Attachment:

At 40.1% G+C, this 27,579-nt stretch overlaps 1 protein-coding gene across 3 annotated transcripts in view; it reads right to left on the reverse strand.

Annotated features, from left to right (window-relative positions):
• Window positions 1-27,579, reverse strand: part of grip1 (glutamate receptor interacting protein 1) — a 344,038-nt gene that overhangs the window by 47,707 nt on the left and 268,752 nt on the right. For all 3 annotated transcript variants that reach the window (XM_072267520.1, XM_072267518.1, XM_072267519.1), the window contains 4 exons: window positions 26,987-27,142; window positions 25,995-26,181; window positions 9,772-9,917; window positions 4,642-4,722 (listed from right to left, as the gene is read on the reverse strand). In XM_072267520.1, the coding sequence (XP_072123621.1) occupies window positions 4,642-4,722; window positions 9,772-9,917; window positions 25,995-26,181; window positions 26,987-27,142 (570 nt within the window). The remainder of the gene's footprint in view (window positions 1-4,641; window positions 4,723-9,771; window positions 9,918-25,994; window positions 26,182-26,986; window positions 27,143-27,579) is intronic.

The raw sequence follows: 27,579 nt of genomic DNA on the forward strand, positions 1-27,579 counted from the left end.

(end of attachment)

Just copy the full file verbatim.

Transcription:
At 40.1% G+C, this 27,579-nt stretch overlaps 1 protein-coding gene across 3 annotated transcripts in view; it reads right to left on the reverse strand.

Annotated features, from left to right (window-relative positions):
• Window positions 1-27,579, reverse strand: part of grip1 (glutamate receptor interacting protein 1) — a 344,038-nt gene that overhangs the window by 47,707 nt on the left and 268,752 nt on the right. For all 3 annotated transcript variants that reach the window (XM_072267520.1, XM_072267518.1, XM_072267519.1), the window contains 4 exons: window positions 26,987-27,142; window positions 25,995-26,181; window positions 9,772-9,917; window positions 4,642-4,722 (listed from right to left, as the gene is read on the reverse strand). In XM_072267520.1, the coding sequence (XP_072123621.1) occupies window positions 4,642-4,722; window positions 9,772-9,917; window positions 25,995-26,181; window positions 26,987-27,142 (570 nt within the window). The remainder of the gene's footprint in view (window positions 1-4,641; window positions 4,723-9,771; window positions 9,918-25,994; window positions 26,182-26,986; window positions 27,143-27,579) is intronic.

The raw sequence follows: 27,579 nt of genomic DNA on the forward strand, positions 1-27,579 counted from the left end.